7 entries
  • "We will all miss you JACK.I had the honor of being Jacks..."
    - Shawn kenny
  • "Dear Jean, Joy and Family it is with great sadness I..."
    - Phill ELANDER
  • "Dear auntie jean,jan and joy. My deepest condolences on..."
    - Brenda
  • "I am so sorry to hear of the passing of Mr. Bruno. My (Dad..."
  • "I remember Mr. Bruno well. He and my dad were best friends..."
    - Sharron Winfield (McNab)
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BRUNO, Captain Jack
June 9, 1920 - December 3, 2012
With great sadness, we announce the passing of our husband and father. Respectfully known as "King of the Fraser River" for his expertise, Captain Jack Bruno was described as being able to navigate the river with his eyes closed, an invaluable skill on foggy days. After many years working as a young boy in Vancouver Harbour on the Eagle IV, his family's boat, he created Swiftsure Towing Co. in New Westminster. As well as towing scows and logs, he used his tugs to break ice to allow winter traffic on the Fraser. In 1990, Jack received a Ports Canada award and was one of less than 10 people nationwide to be so honoured up to that time. Well known for his inventiveness, and ingenuity, Jack was a "hands on" owner and would never ask his men to do something that he wouldn't do. He truly was a Jack of all trades, including electrician, engineer, and mechanic. He believed that anything could be fixed or be made to run more efficiently. While travelling as a guest on a freighter, Jack got their new engine up to speed when trained professionals could not, and subsequently was offered a job as a worldwide trouble shooter. A phenomenal negotiator, Jack settled a three day strike in Africa and also did negotiations with First Nations for a large forest company because of the trust level he had with all parties. He was a man of his word. A handshake was good enough. As a member of the Native Sons, Jack was instrumental in establishing the New Westminster Museum adjacent to Irving House. He was also an active member of the Chamber of Commerce. Jack retired at 46 to travel the world, work out in the gym and swim. He designed and built his dream yacht, the Tamoure "beautiful girl", and travelled throughout the north-western coastal waters with family and friends. Visiting dignitaries from many countries enjoyed his knowledge of the river while cruising the Fraser. Predeceased by sisters, Margaret Fleming and Dorothy Kleaman and survived by his wife of 66 years, Jean (nee Jackson), daughters, Jan and Joy Bruno, grandchildren, Deanna (Peter), Chattaway and Larry Waldron, granddogs, Jackson and Kei Kei, great-grandchildren, Elizabeth, Thomas, and Nicholas Chattaway. Celebration of Life at his residents' clubhouse on December 16 at 2:00 p.m.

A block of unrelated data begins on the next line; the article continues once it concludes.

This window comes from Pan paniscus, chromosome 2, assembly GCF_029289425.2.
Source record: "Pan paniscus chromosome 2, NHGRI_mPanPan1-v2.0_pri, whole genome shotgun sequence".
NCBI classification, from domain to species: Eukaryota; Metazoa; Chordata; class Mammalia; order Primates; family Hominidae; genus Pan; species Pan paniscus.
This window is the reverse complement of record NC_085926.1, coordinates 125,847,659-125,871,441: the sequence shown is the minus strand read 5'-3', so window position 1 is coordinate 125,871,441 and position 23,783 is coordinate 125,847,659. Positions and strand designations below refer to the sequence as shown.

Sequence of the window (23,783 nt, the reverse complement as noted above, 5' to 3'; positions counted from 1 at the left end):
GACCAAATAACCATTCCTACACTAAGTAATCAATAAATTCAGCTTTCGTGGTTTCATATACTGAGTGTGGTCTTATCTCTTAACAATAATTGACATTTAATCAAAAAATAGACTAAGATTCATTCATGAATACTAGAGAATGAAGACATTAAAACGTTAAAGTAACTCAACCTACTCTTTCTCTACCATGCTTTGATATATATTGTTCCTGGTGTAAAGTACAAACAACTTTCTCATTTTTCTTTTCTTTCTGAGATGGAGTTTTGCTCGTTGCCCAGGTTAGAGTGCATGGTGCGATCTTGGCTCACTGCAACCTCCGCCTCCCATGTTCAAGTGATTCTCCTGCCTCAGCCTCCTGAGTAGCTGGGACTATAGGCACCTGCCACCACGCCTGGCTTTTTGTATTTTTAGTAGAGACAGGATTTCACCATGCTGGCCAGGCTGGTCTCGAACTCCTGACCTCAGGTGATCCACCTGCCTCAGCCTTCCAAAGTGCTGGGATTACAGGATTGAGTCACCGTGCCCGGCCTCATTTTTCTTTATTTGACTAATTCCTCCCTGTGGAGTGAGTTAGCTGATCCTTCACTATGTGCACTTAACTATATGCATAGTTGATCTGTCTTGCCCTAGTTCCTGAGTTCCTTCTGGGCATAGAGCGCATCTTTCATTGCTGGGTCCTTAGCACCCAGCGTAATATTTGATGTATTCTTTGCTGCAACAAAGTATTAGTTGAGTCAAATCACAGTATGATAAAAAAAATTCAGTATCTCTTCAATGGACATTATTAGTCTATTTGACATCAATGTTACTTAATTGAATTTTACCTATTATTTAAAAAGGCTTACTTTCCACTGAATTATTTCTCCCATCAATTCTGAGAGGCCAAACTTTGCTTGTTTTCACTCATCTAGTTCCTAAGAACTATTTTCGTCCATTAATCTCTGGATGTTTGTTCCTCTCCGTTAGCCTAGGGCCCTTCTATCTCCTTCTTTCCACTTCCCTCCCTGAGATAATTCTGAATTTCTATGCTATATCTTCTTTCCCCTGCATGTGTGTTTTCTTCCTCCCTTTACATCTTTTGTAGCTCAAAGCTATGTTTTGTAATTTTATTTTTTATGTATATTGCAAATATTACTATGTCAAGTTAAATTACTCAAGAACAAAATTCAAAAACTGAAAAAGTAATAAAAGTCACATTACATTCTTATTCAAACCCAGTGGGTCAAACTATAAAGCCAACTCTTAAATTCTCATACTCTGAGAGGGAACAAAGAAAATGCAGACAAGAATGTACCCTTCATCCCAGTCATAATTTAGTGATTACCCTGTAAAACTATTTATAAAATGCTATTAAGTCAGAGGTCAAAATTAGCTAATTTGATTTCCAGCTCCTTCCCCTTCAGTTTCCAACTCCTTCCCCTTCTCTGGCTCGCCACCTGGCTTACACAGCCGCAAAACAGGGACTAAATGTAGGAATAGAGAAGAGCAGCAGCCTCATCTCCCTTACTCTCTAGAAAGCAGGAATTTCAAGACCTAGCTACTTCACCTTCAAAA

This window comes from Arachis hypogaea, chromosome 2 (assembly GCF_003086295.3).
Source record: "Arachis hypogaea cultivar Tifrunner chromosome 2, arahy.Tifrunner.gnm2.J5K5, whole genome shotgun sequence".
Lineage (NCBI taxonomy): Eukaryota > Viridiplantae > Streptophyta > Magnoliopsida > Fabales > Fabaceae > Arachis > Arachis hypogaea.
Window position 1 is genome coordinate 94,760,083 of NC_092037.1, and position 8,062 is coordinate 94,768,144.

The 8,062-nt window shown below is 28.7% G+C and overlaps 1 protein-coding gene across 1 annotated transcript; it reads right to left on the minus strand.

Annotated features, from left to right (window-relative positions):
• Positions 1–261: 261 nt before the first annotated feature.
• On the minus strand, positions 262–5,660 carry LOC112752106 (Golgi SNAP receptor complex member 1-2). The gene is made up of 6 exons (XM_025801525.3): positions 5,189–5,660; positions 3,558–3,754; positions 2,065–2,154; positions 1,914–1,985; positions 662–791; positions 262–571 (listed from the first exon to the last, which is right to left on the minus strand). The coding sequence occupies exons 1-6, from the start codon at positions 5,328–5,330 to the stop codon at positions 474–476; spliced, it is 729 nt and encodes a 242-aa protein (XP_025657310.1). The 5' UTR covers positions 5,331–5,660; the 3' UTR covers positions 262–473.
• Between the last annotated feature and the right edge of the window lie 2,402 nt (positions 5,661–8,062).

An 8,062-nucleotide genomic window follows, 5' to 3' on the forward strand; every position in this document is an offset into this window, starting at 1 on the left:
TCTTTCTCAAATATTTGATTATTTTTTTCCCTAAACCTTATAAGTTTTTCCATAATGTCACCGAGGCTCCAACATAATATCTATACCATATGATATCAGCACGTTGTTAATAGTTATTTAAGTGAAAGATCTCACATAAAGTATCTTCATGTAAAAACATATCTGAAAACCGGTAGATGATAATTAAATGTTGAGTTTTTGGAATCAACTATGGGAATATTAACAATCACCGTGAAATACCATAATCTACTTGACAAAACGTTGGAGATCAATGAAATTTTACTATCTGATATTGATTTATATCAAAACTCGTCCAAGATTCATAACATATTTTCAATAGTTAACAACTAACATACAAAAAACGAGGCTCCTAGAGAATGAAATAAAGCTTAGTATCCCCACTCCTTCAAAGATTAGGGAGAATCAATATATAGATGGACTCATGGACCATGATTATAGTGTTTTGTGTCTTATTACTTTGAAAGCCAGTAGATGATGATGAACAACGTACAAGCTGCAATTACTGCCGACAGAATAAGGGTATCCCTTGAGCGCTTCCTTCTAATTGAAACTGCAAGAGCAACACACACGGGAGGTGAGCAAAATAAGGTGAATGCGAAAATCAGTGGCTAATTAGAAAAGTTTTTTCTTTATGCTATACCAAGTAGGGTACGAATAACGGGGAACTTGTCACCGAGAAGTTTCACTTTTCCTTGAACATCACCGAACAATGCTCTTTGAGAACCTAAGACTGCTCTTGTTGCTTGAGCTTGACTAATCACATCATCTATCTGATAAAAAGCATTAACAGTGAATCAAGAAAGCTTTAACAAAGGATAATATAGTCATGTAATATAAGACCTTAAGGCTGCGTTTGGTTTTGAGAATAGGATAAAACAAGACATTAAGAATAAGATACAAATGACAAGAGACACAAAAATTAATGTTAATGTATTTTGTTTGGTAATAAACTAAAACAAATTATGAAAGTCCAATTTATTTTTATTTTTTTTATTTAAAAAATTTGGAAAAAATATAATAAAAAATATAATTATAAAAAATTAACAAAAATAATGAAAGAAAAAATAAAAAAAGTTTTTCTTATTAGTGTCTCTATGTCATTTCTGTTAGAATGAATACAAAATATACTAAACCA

Published in Vancouver Sun and/or The Province on Dec. 8, 2012
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